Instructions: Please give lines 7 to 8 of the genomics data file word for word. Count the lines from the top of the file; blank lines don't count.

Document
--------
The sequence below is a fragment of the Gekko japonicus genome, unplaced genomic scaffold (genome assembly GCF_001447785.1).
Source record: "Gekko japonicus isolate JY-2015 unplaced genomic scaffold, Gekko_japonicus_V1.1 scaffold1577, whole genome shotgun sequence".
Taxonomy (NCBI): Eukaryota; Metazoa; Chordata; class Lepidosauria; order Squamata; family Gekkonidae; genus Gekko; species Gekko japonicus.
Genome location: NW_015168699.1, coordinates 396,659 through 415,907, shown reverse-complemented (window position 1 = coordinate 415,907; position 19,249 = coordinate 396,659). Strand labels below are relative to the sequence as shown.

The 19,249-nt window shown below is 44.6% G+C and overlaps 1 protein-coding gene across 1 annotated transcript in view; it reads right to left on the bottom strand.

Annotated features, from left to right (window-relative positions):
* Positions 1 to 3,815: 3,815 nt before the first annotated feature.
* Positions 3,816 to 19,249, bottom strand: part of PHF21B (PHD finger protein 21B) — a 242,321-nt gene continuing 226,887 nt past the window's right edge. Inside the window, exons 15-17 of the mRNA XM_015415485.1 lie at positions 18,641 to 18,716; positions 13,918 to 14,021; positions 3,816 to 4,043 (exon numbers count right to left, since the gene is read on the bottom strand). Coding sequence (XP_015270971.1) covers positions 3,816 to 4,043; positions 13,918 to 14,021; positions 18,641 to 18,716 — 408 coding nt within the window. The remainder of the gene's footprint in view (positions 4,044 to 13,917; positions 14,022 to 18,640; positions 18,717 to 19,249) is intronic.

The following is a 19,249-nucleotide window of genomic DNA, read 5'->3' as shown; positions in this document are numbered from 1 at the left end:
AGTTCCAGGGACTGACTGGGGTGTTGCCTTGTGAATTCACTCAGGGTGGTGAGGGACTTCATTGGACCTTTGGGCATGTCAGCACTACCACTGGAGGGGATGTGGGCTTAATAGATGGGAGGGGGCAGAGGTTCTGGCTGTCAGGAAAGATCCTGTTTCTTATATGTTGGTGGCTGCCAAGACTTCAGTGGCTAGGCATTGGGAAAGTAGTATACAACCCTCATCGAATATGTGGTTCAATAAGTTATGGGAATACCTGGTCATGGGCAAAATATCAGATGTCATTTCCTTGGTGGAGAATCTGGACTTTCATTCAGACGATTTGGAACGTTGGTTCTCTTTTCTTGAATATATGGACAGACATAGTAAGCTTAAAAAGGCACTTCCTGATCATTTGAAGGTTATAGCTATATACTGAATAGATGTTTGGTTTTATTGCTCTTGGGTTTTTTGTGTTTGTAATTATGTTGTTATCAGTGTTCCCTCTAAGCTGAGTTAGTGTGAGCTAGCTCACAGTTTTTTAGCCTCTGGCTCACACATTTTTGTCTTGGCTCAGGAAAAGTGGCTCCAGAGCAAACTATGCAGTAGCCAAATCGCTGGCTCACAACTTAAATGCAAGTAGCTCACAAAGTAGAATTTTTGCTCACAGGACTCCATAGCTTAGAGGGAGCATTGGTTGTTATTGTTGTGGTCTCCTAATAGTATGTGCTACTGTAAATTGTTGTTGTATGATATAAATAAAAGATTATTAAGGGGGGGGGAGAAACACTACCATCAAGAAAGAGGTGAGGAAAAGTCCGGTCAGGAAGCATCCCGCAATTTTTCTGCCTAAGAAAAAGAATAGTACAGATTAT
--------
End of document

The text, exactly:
* Positions 1 to 3,815: 3,815 nt before the first annotated feature.
* Positions 3,816 to 19,249, bottom strand: part of PHF21B (PHD finger protein 21B) — a 242,321-nt gene continuing 226,887 nt past the window's right edge. Inside the window, exons 15-17 of the mRNA XM_015415485.1 lie at positions 18,641 to 18,716; positions 13,918 to 14,021; positions 3,816 to 4,043 (exon numbers count right to left, since the gene is read on the bottom strand). Coding sequence (XP_015270971.1) covers positions 3,816 to 4,043; positions 13,918 to 14,021; positions 18,641 to 18,716 — 408 coding nt within the window. The remainder of the gene's footprint in view (positions 4,044 to 13,917; positions 14,022 to 18,640; positions 18,717 to 19,249) is intronic.